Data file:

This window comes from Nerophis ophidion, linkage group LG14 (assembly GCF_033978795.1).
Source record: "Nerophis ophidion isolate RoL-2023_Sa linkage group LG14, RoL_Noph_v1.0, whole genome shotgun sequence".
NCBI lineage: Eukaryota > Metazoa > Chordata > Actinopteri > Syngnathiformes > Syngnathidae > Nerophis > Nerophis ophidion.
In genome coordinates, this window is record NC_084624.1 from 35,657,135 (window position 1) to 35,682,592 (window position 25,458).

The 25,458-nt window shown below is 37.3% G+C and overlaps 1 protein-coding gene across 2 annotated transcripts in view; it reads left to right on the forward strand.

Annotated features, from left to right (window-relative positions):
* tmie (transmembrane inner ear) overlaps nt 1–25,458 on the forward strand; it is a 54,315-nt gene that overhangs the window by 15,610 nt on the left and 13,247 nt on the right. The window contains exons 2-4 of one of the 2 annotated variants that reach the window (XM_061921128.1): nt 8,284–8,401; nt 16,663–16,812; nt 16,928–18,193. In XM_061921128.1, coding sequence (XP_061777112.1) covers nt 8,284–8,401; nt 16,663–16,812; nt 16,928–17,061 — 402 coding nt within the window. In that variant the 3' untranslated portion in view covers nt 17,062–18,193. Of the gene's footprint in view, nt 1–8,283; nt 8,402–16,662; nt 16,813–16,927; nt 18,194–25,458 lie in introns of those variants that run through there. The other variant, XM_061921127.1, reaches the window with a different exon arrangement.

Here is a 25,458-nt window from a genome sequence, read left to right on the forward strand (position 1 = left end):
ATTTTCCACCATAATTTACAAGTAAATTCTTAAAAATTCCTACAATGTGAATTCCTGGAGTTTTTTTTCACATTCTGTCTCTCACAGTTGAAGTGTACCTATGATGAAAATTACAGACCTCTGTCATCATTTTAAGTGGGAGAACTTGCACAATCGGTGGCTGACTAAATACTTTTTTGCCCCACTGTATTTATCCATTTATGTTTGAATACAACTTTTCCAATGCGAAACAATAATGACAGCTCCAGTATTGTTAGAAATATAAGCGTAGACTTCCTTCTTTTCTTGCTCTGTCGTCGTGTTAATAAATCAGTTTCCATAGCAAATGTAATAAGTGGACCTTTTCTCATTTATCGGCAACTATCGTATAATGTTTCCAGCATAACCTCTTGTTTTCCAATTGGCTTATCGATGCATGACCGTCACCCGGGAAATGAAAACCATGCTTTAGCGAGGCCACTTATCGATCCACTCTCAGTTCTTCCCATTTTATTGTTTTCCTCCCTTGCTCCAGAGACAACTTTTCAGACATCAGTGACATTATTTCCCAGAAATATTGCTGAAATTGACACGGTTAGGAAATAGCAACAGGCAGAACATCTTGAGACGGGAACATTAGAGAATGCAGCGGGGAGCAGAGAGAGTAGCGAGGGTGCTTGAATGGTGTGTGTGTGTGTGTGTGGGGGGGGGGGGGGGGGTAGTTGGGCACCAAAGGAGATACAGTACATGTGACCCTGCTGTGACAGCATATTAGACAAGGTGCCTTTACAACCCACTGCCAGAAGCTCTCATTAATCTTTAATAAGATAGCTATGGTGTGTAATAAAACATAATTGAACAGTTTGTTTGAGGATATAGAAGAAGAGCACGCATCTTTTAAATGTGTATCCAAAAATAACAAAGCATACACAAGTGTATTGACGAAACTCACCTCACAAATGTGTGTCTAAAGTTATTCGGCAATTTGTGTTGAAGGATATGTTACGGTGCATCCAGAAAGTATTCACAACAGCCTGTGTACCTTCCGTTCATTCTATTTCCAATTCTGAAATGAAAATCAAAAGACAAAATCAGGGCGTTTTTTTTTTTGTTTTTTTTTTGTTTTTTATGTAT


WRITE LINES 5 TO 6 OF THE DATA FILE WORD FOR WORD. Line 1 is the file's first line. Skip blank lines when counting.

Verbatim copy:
The 25,458-nt window shown below is 37.3% G+C and overlaps 1 protein-coding gene across 2 annotated transcripts in view; it reads left to right on the forward strand.

Annotated features, from left to right (window-relative positions):